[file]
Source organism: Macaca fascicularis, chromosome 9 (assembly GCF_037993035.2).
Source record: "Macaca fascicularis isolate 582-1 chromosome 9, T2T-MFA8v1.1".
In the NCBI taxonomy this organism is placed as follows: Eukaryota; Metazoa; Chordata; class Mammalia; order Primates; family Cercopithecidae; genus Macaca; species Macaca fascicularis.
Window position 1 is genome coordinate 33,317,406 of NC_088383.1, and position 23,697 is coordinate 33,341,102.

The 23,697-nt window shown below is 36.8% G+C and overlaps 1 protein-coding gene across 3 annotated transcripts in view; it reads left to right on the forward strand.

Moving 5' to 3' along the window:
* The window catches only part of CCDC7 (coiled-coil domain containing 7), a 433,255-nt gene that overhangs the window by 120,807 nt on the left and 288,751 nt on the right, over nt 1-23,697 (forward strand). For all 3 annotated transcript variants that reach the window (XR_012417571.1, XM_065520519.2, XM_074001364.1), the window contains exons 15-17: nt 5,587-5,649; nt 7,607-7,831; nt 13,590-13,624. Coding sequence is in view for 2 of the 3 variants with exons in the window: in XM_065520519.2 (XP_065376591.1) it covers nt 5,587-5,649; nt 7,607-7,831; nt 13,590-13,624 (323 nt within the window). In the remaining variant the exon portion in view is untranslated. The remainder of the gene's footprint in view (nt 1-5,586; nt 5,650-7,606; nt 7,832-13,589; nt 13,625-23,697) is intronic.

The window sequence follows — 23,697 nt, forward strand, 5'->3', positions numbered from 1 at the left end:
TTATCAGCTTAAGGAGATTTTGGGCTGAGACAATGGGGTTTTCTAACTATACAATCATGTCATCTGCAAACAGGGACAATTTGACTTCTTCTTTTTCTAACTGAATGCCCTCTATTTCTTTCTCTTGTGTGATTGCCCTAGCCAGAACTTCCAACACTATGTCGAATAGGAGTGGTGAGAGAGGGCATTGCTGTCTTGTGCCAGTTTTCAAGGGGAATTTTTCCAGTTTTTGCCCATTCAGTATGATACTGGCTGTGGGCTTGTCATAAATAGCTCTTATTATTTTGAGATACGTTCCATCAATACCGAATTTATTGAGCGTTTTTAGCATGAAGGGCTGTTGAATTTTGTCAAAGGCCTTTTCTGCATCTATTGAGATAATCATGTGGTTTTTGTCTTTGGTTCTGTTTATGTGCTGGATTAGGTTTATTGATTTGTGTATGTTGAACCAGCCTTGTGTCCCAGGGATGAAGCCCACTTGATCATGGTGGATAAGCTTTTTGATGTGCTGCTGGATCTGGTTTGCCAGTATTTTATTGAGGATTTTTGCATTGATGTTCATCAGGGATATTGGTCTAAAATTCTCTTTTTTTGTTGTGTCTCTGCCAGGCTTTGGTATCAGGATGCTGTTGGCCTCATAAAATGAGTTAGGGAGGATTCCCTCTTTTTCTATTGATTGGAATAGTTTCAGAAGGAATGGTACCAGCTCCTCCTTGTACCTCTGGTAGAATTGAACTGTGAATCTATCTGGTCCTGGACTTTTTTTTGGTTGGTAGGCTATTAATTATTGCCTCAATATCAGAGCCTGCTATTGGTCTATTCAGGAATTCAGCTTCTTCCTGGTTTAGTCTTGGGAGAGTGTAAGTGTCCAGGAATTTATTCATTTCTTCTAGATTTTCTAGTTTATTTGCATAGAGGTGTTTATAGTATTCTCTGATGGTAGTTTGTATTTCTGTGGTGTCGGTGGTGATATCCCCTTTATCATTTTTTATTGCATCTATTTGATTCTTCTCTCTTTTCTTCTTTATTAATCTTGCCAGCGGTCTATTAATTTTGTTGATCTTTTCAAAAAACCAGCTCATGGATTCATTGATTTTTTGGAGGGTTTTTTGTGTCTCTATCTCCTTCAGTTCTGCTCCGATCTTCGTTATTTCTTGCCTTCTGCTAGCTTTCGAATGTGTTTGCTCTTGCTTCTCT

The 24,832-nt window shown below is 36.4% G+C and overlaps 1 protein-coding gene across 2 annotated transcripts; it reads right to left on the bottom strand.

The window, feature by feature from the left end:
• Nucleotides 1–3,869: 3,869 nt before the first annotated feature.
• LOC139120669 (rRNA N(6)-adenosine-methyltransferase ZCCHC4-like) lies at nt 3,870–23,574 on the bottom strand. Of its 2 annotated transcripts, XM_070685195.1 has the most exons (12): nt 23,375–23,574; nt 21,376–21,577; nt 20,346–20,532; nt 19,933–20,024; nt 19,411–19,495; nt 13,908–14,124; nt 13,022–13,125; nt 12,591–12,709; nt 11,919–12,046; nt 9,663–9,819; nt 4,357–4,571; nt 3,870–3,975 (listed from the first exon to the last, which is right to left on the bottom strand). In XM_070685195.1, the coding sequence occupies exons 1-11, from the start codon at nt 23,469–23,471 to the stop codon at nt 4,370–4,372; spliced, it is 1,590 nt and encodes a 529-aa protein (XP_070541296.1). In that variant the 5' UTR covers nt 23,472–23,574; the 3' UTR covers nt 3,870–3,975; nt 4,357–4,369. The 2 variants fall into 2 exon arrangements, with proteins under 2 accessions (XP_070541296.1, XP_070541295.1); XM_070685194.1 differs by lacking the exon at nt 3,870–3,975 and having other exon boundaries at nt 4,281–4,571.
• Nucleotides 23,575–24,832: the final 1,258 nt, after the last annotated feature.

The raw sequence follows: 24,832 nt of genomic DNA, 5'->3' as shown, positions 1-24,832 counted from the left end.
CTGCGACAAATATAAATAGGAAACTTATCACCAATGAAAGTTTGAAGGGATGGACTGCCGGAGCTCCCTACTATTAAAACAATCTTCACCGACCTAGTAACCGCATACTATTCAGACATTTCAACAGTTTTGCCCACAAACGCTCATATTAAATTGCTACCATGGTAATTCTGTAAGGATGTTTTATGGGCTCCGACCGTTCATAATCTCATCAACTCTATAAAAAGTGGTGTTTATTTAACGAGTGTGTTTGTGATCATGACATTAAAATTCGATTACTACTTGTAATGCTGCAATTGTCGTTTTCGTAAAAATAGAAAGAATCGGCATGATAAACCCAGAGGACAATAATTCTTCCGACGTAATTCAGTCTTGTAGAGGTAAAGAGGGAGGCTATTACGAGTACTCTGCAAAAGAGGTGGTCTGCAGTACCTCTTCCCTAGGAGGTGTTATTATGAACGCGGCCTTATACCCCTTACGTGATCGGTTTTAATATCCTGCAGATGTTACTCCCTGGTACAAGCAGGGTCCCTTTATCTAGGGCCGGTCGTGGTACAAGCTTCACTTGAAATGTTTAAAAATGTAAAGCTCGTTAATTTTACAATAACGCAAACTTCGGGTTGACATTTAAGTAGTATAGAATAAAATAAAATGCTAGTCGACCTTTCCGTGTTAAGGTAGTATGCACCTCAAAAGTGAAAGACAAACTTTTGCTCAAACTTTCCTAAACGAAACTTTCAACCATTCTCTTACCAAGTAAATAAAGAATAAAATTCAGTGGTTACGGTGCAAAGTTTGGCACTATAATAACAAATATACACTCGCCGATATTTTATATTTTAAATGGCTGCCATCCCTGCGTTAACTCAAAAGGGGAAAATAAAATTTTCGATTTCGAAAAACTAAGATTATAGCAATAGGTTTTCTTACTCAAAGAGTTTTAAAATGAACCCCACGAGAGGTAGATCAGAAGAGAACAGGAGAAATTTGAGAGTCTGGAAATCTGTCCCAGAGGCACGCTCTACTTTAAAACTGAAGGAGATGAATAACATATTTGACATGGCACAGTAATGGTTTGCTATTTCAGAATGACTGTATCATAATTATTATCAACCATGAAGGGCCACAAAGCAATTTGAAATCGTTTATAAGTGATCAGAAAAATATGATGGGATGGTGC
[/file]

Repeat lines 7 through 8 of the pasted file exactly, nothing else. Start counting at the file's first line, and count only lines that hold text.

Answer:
* The window catches only part of CCDC7 (coiled-coil domain containing 7), a 433,255-nt gene that overhangs the window by 120,807 nt on the left and 288,751 nt on the right, over nt 1-23,697 (forward strand). For all 3 annotated transcript variants that reach the window (XR_012417571.1, XM_065520519.2, XM_074001364.1), the window contains exons 15-17: nt 5,587-5,649; nt 7,607-7,831; nt 13,590-13,624. Coding sequence is in view for 2 of the 3 variants with exons in the window: in XM_065520519.2 (XP_065376591.1) it covers nt 5,587-5,649; nt 7,607-7,831; nt 13,590-13,624 (323 nt within the window). In the remaining variant the exon portion in view is untranslated. The remainder of the gene's footprint in view (nt 1-5,586; nt 5,650-7,606; nt 7,832-13,589; nt 13,625-23,697) is intronic.

The window sequence follows — 23,697 nt, forward strand, 5'->3', positions numbered from 1 at the left end: